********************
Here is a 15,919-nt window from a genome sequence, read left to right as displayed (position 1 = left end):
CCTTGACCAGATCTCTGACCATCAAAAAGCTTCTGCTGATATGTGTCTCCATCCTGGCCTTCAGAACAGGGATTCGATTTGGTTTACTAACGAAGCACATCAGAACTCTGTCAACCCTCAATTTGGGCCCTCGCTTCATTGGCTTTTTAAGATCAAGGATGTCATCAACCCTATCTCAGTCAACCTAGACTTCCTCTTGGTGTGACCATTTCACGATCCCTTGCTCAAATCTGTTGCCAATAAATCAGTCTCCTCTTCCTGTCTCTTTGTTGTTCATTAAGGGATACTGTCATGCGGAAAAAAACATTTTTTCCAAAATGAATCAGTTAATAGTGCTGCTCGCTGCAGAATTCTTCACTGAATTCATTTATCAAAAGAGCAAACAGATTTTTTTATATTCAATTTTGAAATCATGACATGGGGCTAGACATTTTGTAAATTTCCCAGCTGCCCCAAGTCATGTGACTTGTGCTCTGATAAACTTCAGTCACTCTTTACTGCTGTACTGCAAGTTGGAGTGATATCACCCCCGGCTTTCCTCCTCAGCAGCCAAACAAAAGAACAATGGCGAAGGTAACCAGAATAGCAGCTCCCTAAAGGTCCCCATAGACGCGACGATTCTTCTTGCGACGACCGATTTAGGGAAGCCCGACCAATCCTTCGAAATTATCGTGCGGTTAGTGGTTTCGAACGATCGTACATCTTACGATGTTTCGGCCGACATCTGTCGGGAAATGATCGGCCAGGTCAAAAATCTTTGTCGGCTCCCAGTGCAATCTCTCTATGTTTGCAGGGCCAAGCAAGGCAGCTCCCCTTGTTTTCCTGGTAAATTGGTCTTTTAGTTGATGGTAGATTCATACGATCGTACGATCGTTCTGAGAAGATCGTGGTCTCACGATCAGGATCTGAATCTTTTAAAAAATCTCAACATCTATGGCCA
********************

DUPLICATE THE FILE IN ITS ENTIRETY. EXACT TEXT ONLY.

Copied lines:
Here is a 15,919-nt window from a genome sequence, read left to right as displayed (position 1 = left end):
CCTTGACCAGATCTCTGACCATCAAAAAGCTTCTGCTGATATGTGTCTCCATCCTGGCCTTCAGAACAGGGATTCGATTTGGTTTACTAACGAAGCACATCAGAACTCTGTCAACCCTCAATTTGGGCCCTCGCTTCATTGGCTTTTTAAGATCAAGGATGTCATCAACCCTATCTCAGTCAACCTAGACTTCCTCTTGGTGTGACCATTTCACGATCCCTTGCTCAAATCTGTTGCCAATAAATCAGTCTCCTCTTCCTGTCTCTTTGTTGTTCATTAAGGGATACTGTCATGCGGAAAAAAACATTTTTTCCAAAATGAATCAGTTAATAGTGCTGCTCGCTGCAGAATTCTTCACTGAATTCATTTATCAAAAGAGCAAACAGATTTTTTTATATTCAATTTTGAAATCATGACATGGGGCTAGACATTTTGTAAATTTCCCAGCTGCCCCAAGTCATGTGACTTGTGCTCTGATAAACTTCAGTCACTCTTTACTGCTGTACTGCAAGTTGGAGTGATATCACCCCCGGCTTTCCTCCTCAGCAGCCAAACAAAAGAACAATGGCGAAGGTAACCAGAATAGCAGCTCCCTAAAGGTCCCCATAGACGCGACGATTCTTCTTGCGACGACCGATTTAGGGAAGCCCGACCAATCCTTCGAAATTATCGTGCGGTTAGTGGTTTCGAACGATCGTACATCTTACGATGTTTCGGCCGACATCTGTCGGGAAATGATCGGCCAGGTCAAAAATCTTTGTCGGCTCCCAGTGCAATCTCTCTATGTTTGCAGGGCCAAGCAAGGCAGCTCCCCTTGTTTTCCTGGTAAATTGGTCTTTTAGTTGATGGTAGATTCATACGATCGTACGATCGTTCTGAGAAGATCGTGGTCTCACGATCAGGATCTGAATCTTTTAAAAAATCTCAACATCTATGGCCA